FBI Aviation and Policy Guide Sheds Light on Aerial Surveillance

FBI Aviation and Policy Guide Sheds Light on Aerial Surveillance

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A recently declassified internal FBI document has shed light on certain aspects of the Bureau’s aerial surveillance program but large redactions still leave much to speculate.

The document, titled Bureau Aviation Regulations Policy Directive and Policy Guide (BAR for short), was released as part of a North Star Post Freedom of Information Act (FOIA) request filed in May of 2015.

The BAR discusses many aspects of the FBI’s aviation program from maintenance and safety policies to staffing requirements.

The FBI has three separate teams as part of their main aviation program. Surveillance and Aviation Section (SAS) is the main entity behind the aviation program, and Investigative Specialists/Aerial (ISA), MobileSurveillance Teams (MST) and Armed Mobile Surveillance Teams (MST-A).

Large portions of the document are redacted due to multiple exemptions cited by the FBI including, executive orders, trade secrets, active investigation efforts as well as well as “geological and geophysical information and data, including maps, concerning wells.”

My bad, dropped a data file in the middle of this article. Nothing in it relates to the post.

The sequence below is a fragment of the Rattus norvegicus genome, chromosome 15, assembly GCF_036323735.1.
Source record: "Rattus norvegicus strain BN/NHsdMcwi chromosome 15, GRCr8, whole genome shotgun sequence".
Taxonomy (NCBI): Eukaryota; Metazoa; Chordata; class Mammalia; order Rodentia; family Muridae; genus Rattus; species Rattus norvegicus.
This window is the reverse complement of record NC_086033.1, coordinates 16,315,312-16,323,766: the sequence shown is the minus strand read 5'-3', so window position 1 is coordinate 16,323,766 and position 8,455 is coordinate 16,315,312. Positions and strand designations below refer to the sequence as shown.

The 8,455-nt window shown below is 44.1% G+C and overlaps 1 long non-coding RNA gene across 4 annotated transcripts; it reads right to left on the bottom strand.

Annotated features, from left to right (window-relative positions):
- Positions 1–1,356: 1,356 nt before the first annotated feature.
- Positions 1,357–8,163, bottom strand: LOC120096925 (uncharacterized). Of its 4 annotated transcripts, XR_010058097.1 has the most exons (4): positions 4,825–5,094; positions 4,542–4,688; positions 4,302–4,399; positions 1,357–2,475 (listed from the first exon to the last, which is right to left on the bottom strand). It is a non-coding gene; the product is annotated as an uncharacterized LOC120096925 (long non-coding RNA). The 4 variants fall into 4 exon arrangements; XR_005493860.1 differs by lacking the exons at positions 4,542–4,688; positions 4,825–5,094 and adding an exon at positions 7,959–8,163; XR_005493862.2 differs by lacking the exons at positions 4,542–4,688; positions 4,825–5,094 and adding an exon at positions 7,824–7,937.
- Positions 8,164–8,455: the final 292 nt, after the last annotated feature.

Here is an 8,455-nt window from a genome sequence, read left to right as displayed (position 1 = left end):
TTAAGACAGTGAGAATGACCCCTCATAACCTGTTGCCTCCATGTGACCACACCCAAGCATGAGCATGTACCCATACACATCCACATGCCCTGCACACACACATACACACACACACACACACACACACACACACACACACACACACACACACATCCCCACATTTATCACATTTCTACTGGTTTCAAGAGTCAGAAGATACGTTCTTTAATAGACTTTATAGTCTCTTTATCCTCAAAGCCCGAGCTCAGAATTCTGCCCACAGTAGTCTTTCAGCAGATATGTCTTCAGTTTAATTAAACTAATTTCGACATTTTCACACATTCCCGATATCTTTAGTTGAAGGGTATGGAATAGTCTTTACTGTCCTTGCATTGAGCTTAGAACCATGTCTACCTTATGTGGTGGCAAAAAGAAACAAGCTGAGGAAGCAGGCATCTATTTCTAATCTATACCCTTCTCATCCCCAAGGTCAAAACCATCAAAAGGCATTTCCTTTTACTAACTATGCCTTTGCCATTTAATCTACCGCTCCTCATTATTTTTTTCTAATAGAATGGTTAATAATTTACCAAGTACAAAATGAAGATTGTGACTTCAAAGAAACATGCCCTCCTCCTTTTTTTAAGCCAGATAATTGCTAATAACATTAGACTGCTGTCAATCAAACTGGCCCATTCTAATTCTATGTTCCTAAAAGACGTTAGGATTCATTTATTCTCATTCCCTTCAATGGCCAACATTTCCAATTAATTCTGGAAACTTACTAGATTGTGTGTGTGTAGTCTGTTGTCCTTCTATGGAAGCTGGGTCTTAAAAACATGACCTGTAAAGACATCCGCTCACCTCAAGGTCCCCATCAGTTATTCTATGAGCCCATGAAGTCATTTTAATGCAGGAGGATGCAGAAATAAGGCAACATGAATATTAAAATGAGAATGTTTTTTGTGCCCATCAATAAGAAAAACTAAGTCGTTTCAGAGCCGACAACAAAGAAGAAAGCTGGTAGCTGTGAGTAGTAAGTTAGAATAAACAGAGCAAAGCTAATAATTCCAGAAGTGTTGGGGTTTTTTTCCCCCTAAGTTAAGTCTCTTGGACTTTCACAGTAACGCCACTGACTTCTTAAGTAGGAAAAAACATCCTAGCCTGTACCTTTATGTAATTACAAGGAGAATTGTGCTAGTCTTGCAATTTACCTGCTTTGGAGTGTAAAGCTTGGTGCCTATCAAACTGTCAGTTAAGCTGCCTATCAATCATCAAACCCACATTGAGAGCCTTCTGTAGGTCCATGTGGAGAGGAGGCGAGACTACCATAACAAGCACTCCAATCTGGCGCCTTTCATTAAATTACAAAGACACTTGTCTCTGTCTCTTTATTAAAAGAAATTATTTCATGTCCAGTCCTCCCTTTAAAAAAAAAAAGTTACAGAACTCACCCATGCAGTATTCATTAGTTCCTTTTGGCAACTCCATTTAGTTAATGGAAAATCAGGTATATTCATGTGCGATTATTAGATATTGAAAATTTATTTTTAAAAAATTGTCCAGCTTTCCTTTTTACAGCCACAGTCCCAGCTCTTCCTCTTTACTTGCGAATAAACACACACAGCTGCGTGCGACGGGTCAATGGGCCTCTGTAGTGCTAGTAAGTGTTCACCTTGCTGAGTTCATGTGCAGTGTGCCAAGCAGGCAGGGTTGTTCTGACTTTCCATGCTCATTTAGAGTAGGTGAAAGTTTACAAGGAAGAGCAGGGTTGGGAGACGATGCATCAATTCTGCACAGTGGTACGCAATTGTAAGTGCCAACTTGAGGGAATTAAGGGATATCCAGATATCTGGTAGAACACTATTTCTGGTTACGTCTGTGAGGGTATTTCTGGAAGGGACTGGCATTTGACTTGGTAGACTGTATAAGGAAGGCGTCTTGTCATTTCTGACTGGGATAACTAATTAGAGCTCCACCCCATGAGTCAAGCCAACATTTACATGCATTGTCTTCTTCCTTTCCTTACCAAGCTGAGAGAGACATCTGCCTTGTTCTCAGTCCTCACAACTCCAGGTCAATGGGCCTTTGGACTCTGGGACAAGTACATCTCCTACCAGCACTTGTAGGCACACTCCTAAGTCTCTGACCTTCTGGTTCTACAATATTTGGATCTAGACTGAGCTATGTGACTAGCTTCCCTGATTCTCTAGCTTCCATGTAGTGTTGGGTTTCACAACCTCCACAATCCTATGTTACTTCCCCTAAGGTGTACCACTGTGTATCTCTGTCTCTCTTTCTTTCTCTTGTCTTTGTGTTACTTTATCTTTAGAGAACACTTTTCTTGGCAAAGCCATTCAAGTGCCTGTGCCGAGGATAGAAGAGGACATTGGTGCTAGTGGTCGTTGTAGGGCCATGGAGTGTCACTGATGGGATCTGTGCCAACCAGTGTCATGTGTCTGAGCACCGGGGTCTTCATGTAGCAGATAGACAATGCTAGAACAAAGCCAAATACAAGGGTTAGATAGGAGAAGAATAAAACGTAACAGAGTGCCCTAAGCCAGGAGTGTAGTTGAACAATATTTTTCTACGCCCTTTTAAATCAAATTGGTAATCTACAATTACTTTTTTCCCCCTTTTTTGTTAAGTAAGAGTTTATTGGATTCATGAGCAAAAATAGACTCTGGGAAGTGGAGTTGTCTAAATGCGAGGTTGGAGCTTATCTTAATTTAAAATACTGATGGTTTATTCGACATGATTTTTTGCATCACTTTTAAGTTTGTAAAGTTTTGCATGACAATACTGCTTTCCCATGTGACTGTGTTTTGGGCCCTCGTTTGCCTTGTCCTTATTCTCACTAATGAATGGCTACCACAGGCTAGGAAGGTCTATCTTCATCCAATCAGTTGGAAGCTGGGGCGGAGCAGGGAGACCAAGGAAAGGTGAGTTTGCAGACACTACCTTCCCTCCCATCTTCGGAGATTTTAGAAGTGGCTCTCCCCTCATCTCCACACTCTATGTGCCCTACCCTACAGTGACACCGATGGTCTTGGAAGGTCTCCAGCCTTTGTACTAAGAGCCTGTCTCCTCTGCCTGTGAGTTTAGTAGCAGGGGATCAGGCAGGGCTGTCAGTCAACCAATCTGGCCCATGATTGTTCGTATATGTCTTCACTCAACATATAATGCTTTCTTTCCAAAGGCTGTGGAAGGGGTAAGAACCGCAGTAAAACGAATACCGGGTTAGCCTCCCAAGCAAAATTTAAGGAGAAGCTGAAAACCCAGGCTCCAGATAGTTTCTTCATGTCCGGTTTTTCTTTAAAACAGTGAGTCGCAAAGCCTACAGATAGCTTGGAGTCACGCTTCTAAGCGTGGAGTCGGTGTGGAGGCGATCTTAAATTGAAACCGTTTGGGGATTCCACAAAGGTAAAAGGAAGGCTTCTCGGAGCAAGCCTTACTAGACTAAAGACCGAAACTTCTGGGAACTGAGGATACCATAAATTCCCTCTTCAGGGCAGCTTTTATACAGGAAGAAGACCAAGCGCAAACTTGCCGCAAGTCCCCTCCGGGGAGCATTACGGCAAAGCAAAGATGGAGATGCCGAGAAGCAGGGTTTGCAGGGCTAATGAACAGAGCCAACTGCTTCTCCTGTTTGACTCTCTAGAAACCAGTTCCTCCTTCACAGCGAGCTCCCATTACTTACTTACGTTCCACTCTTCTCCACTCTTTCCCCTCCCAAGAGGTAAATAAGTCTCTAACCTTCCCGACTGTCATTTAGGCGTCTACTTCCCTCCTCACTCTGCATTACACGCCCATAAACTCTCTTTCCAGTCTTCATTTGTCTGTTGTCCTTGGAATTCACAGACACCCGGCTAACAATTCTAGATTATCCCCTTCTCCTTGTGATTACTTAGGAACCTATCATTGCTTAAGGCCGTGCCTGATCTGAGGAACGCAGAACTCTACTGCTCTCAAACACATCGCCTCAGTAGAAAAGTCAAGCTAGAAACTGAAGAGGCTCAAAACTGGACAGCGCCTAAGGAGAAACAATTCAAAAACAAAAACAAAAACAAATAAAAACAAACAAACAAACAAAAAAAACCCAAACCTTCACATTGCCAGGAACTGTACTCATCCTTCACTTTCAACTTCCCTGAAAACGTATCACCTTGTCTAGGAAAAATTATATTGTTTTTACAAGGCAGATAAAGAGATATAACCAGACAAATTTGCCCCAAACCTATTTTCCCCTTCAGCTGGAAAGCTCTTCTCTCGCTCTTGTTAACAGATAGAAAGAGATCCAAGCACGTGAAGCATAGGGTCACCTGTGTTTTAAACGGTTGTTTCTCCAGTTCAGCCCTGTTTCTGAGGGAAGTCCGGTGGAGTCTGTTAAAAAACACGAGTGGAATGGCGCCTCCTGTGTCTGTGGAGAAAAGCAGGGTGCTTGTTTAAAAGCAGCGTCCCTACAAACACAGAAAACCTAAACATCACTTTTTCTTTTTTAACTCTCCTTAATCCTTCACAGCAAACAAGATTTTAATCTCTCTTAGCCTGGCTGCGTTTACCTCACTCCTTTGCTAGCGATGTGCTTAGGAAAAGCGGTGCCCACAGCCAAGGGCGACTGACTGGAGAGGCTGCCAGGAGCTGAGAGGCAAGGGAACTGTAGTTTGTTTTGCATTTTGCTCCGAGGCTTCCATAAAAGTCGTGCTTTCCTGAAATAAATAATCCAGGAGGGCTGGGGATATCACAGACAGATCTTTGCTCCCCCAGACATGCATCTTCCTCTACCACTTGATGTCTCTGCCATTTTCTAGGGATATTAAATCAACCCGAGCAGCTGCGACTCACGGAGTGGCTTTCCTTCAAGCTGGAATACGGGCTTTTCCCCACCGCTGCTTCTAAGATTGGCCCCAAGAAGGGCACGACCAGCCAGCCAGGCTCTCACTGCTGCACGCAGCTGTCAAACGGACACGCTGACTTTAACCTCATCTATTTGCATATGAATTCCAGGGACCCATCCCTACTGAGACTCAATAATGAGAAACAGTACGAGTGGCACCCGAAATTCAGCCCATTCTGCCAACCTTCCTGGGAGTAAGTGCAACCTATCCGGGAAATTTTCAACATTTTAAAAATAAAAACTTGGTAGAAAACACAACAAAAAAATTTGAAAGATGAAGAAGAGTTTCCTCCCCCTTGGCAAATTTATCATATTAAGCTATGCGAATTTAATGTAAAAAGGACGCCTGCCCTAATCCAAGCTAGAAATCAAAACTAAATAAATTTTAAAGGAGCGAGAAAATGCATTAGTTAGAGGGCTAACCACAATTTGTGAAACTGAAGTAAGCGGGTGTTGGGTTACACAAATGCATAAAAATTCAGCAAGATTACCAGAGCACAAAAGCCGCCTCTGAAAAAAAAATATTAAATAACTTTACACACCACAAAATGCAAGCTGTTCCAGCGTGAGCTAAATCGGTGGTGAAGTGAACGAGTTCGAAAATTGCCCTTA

However, there is new information in the document which was previously unknown.

For example, planes, which are a part of the FBI’s aviation fleet, can also act as personal transport for the Director of the FBI. Family members or “other non-federal persons” are allowed to accompany the director onboard for the price of a “full coach equivalent” of the airfare.

The FBI’s fleet might also not be entirely owned by the FBI, according to the document.

“Any flight operation that lends or leases an aircraft to the FBI must have an Aviation Safety Council approved ASMS,” the document says.

The FBI also uses its aircraft to track “laser activity.” FBI planes can stay in the vicinity of an area where law enforcement is trying to find a “laser assailant.” However, the document states FBI planes may not act as “bait” in these situations.

Much more is still left to speculation due to full pages being redacted. There is no mention of surveillance tech capabilities within the document, most likely due to redactions.

In the acronym section just after the acronym CRM (Crew Resource Management) is a redaction. One could infer this redaction could be CSS (Cell Site Simulator), a form of surveillance technology.

North Star Post will be appealing the redactions in the hope to learn more about the FBI’s aerial surveillance program.